Since the removal of a Confederate statue in Charlottesville, Va., set off white nationalist protests in August 2017, the question of whose legacies get to be honored has been asked ad nauseum.
San Francisco took down the Early Days statue at Civic Center over its depiction of Native Americans, renamed Phelan Avenue to Frida Kahlo Way, and stripped the name of destructive redeveloper Justin Herman from the plaza at Embarcadero. But in potentially naming a station on the city’s yet-to-open Central Subway after Rose Pak — the Chinatown activist and political powerhouse credited with making it possible — a proactive, but still controversial, effort has emerged.
Once it opens in February 2020, the new subway line will redirect the T-Third line, mostly underneath Fourth Street from the Caltrain station at King Street. At Market Street, the tunnel continues up Stockton Street, stopping at Washington Street in Chinatown.
Among other things, Pak is widely credited with persuading the federal government to contribute $500 million to a Central Subway for San Francisco. She died on Sept. 18, 2016, at age 68.
The Board of Supervisors quickly passed a resolution in October of that year to name the future Chinatown stop “Rose Pak Station.” In turn, the SFMTA adopted a policy in 2016 requiring that stations be named after geographic locations — ostensibly to avoid confusion — and the James Alley off Jackson Street was named “Rose Pak’s Way” instead.
As a compromise, Supervisor Aaron Peskin introduced a second resolution in April to name it “Chinatown Rose Pak Station.” The SFMTA Board of Directors has yet to make a decision, after being split 3-3 and short one member at its meeting on Tuesday.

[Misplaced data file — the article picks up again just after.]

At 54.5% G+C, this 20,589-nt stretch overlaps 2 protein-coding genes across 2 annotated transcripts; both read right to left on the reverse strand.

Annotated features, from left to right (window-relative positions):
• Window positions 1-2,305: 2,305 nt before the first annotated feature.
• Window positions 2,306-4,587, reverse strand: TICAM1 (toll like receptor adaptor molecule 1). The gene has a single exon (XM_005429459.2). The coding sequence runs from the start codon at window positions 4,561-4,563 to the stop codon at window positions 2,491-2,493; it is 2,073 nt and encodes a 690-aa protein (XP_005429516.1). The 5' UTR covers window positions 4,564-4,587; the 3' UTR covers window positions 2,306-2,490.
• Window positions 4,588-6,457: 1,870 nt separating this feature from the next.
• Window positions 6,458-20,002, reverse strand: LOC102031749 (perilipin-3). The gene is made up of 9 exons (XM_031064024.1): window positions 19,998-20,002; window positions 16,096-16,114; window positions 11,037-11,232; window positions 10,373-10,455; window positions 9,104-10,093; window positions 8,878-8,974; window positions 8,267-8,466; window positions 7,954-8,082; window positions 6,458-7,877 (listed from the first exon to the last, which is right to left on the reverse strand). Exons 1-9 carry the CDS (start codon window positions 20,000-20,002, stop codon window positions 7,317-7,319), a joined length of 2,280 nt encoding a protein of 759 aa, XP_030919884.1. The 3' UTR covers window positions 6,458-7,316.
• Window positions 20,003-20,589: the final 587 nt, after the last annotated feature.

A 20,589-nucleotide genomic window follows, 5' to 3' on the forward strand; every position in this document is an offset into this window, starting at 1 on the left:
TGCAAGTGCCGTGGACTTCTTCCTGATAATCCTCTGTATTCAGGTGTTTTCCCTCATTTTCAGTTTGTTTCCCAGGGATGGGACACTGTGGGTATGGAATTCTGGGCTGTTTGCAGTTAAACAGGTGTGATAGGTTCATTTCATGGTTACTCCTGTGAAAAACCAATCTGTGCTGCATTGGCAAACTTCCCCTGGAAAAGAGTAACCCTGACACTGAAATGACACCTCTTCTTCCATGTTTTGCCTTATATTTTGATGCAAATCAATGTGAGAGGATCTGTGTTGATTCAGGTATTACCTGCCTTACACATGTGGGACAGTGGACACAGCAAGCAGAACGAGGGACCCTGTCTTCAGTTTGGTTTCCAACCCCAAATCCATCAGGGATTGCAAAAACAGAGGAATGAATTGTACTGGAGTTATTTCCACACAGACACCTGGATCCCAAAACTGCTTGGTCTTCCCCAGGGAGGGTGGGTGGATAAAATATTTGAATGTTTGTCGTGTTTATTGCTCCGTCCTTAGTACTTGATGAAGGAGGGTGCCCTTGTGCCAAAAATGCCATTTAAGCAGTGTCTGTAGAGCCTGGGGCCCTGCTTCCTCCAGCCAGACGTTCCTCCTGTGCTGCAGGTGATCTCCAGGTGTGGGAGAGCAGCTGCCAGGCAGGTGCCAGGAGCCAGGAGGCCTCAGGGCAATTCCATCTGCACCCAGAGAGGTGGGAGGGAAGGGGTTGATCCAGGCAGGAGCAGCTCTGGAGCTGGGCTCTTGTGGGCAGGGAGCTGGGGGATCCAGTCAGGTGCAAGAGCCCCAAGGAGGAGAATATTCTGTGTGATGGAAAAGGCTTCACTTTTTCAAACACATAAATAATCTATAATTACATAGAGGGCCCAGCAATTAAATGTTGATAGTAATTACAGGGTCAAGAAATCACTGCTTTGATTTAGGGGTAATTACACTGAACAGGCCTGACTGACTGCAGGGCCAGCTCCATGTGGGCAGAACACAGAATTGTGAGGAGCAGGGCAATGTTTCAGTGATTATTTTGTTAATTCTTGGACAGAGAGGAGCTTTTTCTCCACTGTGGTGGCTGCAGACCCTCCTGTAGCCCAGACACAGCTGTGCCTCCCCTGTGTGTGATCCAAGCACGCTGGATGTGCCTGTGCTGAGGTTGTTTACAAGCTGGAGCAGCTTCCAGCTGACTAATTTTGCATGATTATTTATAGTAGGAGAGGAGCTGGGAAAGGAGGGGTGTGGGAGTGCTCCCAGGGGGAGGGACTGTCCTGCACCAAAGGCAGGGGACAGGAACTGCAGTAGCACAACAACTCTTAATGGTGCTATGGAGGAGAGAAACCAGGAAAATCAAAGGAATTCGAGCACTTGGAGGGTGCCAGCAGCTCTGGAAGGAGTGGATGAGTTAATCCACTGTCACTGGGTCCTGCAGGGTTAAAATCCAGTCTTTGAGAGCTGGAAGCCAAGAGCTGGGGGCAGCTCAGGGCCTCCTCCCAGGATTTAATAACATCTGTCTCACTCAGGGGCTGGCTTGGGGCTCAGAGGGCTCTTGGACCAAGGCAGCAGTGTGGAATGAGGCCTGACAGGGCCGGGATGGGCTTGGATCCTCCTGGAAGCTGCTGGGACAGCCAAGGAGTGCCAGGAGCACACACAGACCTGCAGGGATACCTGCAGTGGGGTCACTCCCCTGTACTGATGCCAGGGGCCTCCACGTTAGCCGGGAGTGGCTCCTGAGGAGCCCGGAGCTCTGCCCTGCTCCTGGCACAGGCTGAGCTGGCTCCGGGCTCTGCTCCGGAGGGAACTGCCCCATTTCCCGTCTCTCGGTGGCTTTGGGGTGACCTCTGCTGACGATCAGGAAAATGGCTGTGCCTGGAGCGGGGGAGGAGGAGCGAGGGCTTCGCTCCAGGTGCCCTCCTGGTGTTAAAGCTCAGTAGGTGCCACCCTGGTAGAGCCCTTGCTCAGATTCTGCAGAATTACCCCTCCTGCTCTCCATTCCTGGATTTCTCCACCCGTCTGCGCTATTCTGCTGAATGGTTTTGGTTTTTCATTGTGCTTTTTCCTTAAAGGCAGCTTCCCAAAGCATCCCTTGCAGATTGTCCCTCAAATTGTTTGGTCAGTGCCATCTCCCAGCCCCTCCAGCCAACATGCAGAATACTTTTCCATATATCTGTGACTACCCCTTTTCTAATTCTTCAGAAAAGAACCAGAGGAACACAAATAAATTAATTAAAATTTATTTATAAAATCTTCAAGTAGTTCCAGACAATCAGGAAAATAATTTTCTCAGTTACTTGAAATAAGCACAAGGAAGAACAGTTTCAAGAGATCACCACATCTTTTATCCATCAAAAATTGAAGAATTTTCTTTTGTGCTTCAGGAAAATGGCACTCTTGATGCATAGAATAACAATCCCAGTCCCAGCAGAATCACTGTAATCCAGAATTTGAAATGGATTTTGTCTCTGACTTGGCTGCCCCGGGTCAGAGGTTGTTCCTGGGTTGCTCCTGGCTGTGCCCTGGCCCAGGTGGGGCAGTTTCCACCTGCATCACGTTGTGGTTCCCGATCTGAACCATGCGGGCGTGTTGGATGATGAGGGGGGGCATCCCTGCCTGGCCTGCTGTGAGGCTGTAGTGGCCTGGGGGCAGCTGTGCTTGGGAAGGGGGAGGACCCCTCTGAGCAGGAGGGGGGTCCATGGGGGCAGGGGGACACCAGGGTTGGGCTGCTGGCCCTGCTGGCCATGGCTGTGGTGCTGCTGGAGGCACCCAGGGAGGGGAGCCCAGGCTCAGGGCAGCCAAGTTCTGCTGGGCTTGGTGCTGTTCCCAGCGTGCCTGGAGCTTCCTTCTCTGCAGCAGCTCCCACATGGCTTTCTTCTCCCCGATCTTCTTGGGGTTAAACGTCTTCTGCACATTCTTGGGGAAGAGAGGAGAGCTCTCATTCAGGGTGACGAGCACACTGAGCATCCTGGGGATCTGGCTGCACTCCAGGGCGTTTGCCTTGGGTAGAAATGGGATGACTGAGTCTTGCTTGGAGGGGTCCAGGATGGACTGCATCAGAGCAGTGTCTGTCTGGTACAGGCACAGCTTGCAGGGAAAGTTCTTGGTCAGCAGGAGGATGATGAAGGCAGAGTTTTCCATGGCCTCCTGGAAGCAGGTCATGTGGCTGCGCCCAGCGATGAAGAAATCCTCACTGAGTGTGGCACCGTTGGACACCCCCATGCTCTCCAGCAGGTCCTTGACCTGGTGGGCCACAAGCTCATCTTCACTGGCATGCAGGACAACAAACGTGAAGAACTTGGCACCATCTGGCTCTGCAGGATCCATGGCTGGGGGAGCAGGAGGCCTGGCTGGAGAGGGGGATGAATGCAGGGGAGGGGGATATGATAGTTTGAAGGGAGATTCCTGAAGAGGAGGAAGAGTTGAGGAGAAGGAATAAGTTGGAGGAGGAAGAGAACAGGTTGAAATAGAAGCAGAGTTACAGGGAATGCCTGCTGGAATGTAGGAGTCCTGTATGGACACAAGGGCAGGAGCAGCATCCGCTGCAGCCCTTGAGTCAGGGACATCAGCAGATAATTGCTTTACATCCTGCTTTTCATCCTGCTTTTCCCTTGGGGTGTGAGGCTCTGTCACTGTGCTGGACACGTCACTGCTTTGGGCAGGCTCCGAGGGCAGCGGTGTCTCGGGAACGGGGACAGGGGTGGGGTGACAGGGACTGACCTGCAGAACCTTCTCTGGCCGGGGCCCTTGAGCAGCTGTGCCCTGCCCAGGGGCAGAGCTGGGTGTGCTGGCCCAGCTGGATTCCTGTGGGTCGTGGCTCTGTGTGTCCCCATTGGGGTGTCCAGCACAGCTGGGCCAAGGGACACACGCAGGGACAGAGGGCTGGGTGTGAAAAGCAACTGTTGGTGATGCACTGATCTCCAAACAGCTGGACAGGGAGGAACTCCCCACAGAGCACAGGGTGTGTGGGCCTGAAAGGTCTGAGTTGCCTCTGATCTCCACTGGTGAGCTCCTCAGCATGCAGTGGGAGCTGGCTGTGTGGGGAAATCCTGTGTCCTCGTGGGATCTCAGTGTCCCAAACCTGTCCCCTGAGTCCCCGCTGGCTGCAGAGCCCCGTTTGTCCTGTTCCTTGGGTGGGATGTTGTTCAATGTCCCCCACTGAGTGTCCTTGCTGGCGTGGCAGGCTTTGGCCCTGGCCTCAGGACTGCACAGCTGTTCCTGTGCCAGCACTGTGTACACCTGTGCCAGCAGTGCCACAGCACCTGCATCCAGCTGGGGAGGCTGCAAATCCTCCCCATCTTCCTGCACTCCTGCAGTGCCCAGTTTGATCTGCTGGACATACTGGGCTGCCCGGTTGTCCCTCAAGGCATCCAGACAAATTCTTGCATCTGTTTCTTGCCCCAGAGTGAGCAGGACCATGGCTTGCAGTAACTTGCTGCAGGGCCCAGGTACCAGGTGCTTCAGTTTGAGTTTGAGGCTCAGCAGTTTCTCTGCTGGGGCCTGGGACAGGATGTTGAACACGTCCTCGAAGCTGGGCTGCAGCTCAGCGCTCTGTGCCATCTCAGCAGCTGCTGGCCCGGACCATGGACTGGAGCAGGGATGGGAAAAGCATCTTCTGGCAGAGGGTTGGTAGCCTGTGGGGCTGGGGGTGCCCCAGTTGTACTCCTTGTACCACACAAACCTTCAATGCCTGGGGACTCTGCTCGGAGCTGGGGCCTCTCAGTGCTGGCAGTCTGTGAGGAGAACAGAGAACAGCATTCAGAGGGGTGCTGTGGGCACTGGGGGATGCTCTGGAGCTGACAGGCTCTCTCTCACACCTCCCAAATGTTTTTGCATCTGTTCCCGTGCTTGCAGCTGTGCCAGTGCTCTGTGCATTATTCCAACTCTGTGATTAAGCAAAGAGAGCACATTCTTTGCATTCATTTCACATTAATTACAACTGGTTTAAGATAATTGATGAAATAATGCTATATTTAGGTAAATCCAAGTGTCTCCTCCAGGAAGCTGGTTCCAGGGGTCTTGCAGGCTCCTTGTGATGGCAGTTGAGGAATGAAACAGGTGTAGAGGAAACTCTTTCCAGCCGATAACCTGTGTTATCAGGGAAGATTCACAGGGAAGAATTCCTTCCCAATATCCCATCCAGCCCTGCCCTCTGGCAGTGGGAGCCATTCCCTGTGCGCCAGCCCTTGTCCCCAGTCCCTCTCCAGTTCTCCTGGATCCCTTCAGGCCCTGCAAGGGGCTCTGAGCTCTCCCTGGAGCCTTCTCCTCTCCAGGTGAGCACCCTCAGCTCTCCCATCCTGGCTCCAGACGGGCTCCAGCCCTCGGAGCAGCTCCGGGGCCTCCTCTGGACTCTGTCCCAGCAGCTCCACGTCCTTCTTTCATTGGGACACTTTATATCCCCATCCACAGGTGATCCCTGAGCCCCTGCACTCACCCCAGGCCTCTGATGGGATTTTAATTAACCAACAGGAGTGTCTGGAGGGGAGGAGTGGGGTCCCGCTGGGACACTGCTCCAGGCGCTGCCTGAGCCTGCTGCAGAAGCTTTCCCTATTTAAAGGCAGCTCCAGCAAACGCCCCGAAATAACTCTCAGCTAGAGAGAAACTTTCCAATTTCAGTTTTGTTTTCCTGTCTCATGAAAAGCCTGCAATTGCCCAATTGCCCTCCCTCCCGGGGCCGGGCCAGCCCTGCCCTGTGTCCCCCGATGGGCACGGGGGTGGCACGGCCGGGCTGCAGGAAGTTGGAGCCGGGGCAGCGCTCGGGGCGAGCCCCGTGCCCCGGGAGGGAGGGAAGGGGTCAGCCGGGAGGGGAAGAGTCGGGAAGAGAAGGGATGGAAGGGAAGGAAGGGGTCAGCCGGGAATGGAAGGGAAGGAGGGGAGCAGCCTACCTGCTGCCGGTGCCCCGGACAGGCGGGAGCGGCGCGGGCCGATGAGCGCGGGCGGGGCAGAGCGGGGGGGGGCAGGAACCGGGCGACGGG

“This did not come without struggle,” Sunny Angulo, legislative aide to Peskin, told the SFMTA Board on Tuesday, about the Central Subway. “Rose was the one that did the work to make sure that it happened. I think it’s right to memorialize a legacy that is pro-transportation and pro-public transportation at a time when our public transportation system is under attack.”
The resolution recounts Pak’s trailblazing life as a Chinese refugee who grew up in Hong Kong and became the first female Asian American journalist at the Chronicle — only to leave journalism in 1979 to advocate for Chinatown. She was described as instrumental in attracting funding to open new facilities for the Chinese Hospital on Jackson Street and tried to get the Embarcadero Freeway rebuilt after the 1989 Loma Prieta earthquake. In the mid-1990s, she would begin advocating for the Central Subway to be aligned with Chinatown.
As she pushed for healthcare, affordable housing, transportation, and pedestrian safety in the neighborhood, she quickly became a fixture in City Hall — and one that politicians didn’t want to cross. Pak was often dubbed as a “power broker,” but dismissed the term. Nonetheless, her legacy looms large, and she already has affordable housing sites dedicated after her.